The Public Advisory Committee had submitted the report to the previous Goa Assembly Speaker last October, but could not table it on the floor of the House due to refusal of members of the then ruling Congress party to sign on the report.

The committee, formed to investigate allegations of large-scale evasion of royalty, had also pressed for the appointment of an independent agency to investigate the criminal nexus. "We have requested the governor to pursue the Goa Lokayukta Bill, which needs the President's approval," said Parrikar.

Analysts say closing down of illegal mines will have a marginal impact on global iron ore prices. "Goa has very little say in the global trade, which is dominated by large majors," said Ravindra Deshpande of Elara Capital.

"It will likely provide a direction for future action on this front," he said.

India's Orissa Iron Ore Project Gets $2B Infusion from Rio Tinto

By Esther Tanquintic-Misa

International Business Times

5 March 2012

Australian mining major Rio Tinto Group, also the world's third biggest mining company, is set to infuse some $2 billion into its Orissa iron ore project venture in India amid reports the country's local steel demand alone will balloon by 9 per cent annually over the next five years.

Rio Tinto's foray into India has been accepted as a much welcome news as India has been struggling with an iron ore supply shortage. Apart from Orissa, India has a huge potential in low-grade ores in Jharkhand, Chattisgarh, Maharasthra, Goa and Karnataka. But exploration efforts have been highly inadequate, as well as harder to develop and sustain, because of regulatory risks and struggles involving land acquisitions, displacement of locals and environmental clearances. Almost all those major iron ore belts have been exploited for high- and medium-grade iron ores over the last six decades.

"We will go through all the processes needed to bring this project on board. We are already working with local communities," Sam Walsh, Rio Tinto's chief executive, iron ore group, told reporters on Monday on the sidelines of the Australia-India Chief Executive Officers' Forum in New Delhi.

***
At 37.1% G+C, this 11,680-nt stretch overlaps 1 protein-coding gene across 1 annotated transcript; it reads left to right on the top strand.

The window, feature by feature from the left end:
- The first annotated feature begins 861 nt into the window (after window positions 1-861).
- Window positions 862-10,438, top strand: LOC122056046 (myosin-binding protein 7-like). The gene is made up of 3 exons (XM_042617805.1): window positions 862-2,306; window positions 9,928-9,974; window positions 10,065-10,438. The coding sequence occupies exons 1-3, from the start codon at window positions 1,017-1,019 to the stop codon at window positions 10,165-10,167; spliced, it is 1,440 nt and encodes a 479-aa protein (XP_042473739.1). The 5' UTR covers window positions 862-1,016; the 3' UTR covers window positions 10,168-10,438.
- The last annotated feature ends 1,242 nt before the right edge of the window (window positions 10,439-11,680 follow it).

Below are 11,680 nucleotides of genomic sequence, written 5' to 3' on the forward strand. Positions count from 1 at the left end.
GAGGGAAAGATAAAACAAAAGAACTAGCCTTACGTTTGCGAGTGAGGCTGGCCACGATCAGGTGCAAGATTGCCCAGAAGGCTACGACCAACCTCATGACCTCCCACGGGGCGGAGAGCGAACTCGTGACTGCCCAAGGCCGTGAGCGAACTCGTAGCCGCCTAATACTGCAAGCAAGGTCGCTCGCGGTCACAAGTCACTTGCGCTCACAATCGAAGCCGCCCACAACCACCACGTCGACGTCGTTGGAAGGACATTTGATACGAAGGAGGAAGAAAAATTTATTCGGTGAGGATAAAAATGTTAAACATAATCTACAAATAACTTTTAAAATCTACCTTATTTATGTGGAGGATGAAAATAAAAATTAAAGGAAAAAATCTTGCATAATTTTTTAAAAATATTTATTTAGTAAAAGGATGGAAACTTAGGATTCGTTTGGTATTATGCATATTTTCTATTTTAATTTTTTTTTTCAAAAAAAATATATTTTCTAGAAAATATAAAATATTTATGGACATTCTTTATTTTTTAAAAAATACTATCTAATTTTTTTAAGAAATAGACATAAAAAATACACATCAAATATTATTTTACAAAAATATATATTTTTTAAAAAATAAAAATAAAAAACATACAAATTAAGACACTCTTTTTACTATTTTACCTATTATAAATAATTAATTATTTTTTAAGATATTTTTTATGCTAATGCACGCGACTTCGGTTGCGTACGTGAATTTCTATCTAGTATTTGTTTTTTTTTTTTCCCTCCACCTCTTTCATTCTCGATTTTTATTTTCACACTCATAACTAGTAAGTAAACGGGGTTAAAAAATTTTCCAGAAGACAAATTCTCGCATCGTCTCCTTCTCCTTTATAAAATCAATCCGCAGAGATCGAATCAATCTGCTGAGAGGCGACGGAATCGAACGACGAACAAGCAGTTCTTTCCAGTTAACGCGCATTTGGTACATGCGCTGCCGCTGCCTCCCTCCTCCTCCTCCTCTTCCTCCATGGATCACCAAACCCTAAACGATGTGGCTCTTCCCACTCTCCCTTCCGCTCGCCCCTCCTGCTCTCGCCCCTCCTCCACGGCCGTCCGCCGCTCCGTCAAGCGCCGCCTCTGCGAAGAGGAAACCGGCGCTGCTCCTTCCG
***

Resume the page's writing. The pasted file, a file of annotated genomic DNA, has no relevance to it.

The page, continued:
The joint venture, touted as of the biggest overseas investments by an Australian mining company in India so far, aims to produce 15 million metric tonnes of iron ore once the project goes online. Rio Tinto majority controls the Orissa iron ore project venture at 51 per cent, while other venture partner Odisha Mining Corp. owns 44 per cent. The remaining 5 per cent is controlled by NMDC Ltd., India's biggest iron ore producer.

The Orissa iron ore project venture covers three iron ore deposits, including Sakradihi Dubna, Malangtoli and Gandhamardan. Total mineral reserve has been placed at about 3.6 billion tonnes, the Zee News Limited reported.

Data from the Indian trade ministry showed total foreign direct investment (FDI) from Australia to India from April 2000 till December 2011 stood at $486.5 million, just 0.3 per cent of the country's total FDI flows, according to

"Foreign companies are looking ahead to opportunities opening up in the Indian mining sector, especially as there is a new mining policy on the anvil," quoted an unidentified Delhi-based steel and mining consultant. "Rio Tinto has been in India for many years and is engaged in exploration and reconnaissance projects and is looking for mining leases. It is not surprising, therefore, that it is seeking to strengthen its position by announcing this investment."

Very much aware of India's complex procedures in getting regulatory approvals to jump start their joint venture project, Rio Tinto said is it willing to wait to undergo what is needed to see the fruition of the project.

"We would like to see the birth of this project. We will bring the technology and environment safety system and we will obviously be using the local people in the project," Walsh said.

India's iron ore output may slid 50 per cent this year from 226 metric tonnes mined in the year ended March after the government raised levies. Date from the Indian Bureau of Mines and Federation of Indian Mineral Industries showed the country's total recoverable reserves are about 7.06 billion tonnes.